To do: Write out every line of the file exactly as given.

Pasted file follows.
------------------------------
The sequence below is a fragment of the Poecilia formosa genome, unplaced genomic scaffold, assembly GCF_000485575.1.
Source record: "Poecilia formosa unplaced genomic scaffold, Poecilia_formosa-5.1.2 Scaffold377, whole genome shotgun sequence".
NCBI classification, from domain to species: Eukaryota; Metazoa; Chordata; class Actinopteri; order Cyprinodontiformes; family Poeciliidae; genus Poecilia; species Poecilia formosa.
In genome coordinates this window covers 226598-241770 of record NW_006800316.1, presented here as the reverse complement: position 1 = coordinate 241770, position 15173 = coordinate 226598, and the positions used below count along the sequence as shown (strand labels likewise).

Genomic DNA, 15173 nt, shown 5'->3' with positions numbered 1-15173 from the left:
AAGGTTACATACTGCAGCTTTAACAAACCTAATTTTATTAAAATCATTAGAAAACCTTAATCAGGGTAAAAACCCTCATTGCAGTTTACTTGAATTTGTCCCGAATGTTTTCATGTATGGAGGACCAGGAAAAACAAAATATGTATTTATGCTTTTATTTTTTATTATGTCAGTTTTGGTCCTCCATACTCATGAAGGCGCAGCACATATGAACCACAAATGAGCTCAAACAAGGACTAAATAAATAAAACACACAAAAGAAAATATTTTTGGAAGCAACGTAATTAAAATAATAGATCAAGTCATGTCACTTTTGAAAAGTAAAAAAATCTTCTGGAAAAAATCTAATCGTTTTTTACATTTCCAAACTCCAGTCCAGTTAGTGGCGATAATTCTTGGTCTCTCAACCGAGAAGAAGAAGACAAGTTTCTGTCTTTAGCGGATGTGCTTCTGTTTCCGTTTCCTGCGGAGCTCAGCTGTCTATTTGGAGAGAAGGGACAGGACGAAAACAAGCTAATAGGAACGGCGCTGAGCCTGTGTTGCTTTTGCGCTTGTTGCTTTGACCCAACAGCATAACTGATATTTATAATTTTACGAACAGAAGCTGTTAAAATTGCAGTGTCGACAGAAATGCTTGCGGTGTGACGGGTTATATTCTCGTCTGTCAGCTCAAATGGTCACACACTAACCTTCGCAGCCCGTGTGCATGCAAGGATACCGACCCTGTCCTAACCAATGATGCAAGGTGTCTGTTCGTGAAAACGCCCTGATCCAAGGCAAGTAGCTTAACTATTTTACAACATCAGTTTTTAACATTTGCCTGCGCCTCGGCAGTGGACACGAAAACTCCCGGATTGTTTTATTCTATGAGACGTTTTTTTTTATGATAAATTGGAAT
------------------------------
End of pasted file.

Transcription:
The sequence below is a fragment of the Poecilia formosa genome, unplaced genomic scaffold, assembly GCF_000485575.1.
Source record: "Poecilia formosa unplaced genomic scaffold, Poecilia_formosa-5.1.2 Scaffold377, whole genome shotgun sequence".
NCBI classification, from domain to species: Eukaryota; Metazoa; Chordata; class Actinopteri; order Cyprinodontiformes; family Poeciliidae; genus Poecilia; species Poecilia formosa.
In genome coordinates this window covers 226598-241770 of record NW_006800316.1, presented here as the reverse complement: position 1 = coordinate 241770, position 15173 = coordinate 226598, and the positions used below count along the sequence as shown (strand labels likewise).

Genomic DNA, 15173 nt, shown 5'->3' with positions numbered 1-15173 from the left:
AAGGTTACATACTGCAGCTTTAACAAACCTAATTTTATTAAAATCATTAGAAAACCTTAATCAGGGTAAAAACCCTCATTGCAGTTTACTTGAATTTGTCCCGAATGTTTTCATGTATGGAGGACCAGGAAAAACAAAATATGTATTTATGCTTTTATTTTTTATTATGTCAGTTTTGGTCCTCCATACTCATGAAGGCGCAGCACATATGAACCACAAATGAGCTCAAACAAGGACTAAATAAATAAAACACACAAAAGAAAATATTTTTGGAAGCAACGTAATTAAAATAATAGATCAAGTCATGTCACTTTTGAAAAGTAAAAAAATCTTCTGGAAAAAATCTAATCGTTTTTTACATTTCCAAACTCCAGTCCAGTTAGTGGCGATAATTCTTGGTCTCTCAACCGAGAAGAAGAAGACAAGTTTCTGTCTTTAGCGGATGTGCTTCTGTTTCCGTTTCCTGCGGAGCTCAGCTGTCTATTTGGAGAGAAGGGACAGGACGAAAACAAGCTAATAGGAACGGCGCTGAGCCTGTGTTGCTTTTGCGCTTGTTGCTTTGACCCAACAGCATAACTGATATTTATAATTTTACGAACAGAAGCTGTTAAAATTGCAGTGTCGACAGAAATGCTTGCGGTGTGACGGGTTATATTCTCGTCTGTCAGCTCAAATGGTCACACACTAACCTTCGCAGCCCGTGTGCATGCAAGGATACCGACCCTGTCCTAACCAATGATGCAAGGTGTCTGTTCGTGAAAACGCCCTGATCCAAGGCAAGTAGCTTAACTATTTTACAACATCAGTTTTTAACATTTGCCTGCGCCTCGGCAGTGGACACGAAAACTCCCGGATTGTTTTATTCTATGAGACGTTTTTTTTTATGATAAATTGGAAT